British troops lay siege to Basra

By Peter Symonds
27 March 2003

Amid a welter of media reports, rumour and speculation about a possible anti-Hussein “uprising” in the southern Iraq city of Basra, simple facts have been conveniently buried. A large force of mainly British troops has surrounded and laid siege to the city of 1.3 million people, most of whom now have no electricity and clean water, and is responsible for creating a humanitarian crisis, potentially of huge proportions.

The Wafa al-Qaed water treatment plant, which supplies over 60 percent of the city’s water, was put out of action last Friday during the attacks by British and US warplanes. Bombing knocked out high-tension cables, cutting the city’s power supplies and shutting down pumping and treatment facilities at the plant.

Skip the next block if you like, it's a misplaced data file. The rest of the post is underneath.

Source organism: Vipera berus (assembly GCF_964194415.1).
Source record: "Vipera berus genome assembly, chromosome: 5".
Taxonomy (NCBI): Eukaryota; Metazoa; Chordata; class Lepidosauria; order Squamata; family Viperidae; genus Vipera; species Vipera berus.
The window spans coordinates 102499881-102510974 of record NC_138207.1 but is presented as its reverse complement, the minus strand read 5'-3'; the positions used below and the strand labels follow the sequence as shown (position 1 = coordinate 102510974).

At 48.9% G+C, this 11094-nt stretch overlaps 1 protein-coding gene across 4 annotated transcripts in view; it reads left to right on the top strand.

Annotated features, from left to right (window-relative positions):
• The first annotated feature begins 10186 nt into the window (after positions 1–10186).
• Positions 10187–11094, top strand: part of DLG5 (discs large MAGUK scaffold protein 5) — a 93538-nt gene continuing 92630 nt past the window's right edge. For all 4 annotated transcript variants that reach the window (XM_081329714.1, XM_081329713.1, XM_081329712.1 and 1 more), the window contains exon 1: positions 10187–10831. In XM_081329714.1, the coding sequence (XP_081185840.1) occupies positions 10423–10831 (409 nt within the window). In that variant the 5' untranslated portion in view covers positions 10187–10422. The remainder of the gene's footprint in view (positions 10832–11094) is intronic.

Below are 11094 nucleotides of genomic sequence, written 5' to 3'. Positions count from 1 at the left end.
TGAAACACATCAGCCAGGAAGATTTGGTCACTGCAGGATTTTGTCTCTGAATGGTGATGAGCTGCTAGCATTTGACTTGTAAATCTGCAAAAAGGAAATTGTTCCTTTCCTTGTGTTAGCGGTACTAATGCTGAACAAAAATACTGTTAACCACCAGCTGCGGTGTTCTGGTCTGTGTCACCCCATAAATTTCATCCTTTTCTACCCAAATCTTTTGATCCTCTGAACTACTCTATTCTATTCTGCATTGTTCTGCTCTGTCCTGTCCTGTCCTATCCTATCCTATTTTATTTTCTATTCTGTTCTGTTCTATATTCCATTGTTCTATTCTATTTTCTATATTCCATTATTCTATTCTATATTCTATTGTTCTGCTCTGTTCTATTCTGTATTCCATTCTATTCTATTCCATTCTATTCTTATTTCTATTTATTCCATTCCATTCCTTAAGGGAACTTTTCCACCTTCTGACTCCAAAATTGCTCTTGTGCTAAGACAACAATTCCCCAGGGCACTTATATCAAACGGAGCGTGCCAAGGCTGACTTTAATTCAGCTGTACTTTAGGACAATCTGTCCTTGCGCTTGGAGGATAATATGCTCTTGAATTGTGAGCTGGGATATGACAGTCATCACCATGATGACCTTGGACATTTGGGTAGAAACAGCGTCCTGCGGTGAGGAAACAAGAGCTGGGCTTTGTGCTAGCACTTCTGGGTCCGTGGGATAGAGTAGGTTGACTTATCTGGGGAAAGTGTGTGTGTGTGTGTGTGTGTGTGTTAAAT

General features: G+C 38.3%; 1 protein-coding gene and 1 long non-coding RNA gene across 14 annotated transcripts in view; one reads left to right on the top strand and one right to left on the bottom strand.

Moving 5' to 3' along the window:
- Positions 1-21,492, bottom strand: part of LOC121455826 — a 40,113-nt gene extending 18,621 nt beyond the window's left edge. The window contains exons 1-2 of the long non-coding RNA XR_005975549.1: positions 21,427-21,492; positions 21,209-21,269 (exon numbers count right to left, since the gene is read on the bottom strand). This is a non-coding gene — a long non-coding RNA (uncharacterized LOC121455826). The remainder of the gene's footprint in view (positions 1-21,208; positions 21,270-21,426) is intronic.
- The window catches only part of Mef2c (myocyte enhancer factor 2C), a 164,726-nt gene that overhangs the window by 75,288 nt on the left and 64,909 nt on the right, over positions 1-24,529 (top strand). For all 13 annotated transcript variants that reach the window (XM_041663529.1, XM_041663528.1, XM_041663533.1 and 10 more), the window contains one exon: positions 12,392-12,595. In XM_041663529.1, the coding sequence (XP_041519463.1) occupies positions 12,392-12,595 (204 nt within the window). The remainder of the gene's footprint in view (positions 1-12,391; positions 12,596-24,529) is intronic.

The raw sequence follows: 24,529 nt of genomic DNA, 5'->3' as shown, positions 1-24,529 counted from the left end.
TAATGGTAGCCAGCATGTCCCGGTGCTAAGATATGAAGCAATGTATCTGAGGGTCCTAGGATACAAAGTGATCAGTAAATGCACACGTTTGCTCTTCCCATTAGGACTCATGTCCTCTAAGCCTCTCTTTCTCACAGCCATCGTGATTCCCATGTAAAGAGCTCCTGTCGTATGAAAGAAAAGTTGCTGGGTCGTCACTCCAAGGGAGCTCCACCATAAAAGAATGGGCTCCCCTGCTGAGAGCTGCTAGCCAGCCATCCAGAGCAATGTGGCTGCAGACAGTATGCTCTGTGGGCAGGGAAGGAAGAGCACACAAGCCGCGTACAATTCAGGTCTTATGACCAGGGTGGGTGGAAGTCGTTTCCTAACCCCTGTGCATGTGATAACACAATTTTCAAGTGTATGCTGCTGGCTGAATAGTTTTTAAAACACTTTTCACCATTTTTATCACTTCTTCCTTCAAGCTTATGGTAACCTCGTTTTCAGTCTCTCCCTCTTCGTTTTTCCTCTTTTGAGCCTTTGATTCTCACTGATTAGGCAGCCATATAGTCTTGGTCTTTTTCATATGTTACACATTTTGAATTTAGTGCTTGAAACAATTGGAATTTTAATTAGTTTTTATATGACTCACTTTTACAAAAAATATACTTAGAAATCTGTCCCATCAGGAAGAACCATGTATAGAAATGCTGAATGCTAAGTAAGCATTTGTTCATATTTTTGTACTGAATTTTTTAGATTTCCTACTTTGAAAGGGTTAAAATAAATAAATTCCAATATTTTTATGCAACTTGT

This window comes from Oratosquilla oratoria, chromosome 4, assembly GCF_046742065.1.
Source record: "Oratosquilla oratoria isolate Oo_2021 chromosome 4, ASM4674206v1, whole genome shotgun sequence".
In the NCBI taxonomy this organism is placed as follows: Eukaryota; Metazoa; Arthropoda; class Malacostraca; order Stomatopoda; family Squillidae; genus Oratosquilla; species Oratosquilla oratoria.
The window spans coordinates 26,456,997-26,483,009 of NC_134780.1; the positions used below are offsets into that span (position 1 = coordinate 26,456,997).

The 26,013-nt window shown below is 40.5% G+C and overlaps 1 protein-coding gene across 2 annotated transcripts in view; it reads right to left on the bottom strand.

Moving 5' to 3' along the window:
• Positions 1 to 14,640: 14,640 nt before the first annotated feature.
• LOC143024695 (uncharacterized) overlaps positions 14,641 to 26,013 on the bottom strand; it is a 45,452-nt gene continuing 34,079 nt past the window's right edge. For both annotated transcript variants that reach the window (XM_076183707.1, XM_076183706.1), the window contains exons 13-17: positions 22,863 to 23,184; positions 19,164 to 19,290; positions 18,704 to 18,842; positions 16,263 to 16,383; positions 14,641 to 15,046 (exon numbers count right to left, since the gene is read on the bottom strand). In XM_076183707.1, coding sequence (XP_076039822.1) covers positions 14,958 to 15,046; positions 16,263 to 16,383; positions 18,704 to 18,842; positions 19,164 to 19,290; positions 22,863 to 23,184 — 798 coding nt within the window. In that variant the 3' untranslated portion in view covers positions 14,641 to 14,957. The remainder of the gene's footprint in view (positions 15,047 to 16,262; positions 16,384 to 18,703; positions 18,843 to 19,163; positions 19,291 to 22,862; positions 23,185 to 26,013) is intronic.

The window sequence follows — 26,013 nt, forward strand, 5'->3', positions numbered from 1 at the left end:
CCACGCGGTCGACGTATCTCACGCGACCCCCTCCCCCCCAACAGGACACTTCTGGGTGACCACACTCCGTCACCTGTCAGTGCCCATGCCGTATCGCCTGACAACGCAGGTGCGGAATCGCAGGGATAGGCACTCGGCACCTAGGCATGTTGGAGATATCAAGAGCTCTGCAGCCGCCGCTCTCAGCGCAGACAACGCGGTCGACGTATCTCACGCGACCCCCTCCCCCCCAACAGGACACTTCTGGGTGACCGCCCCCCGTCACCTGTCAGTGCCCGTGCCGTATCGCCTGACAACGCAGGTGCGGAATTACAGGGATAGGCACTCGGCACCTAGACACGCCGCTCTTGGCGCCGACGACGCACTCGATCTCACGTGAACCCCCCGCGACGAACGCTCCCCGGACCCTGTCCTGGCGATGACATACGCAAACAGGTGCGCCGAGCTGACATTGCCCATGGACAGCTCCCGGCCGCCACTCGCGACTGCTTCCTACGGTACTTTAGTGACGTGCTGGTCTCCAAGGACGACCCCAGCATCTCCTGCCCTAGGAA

On Tuesday, engineers from the International Committee of the Red Cross (ICRC) and local city technicians managed to start up three of the plant’s six back-up generators but clean water is only available to about half the population. Moreover, the generators are a stopgap measure.

ICRC spokeswoman Antonella Notari stated: “There are reports of people drinking river water that has sewage flowing in it. That is an alarming sign. For the children, the elderly and the more vulnerable, it could be serious.” She pointed out that the water available from the city’s other treatment plants was of poor quality.

The World Health Organisation warned that the lack of clean water could rapidly lead to outbreak of respiratory infections, diarrheal diseases and measles, which are already major killers of young children in Iraq. The UN Children’s Fund (UNICEF) estimated that up to 100,000 children under the age of five were at immediate risk of severe disease from unsafe water.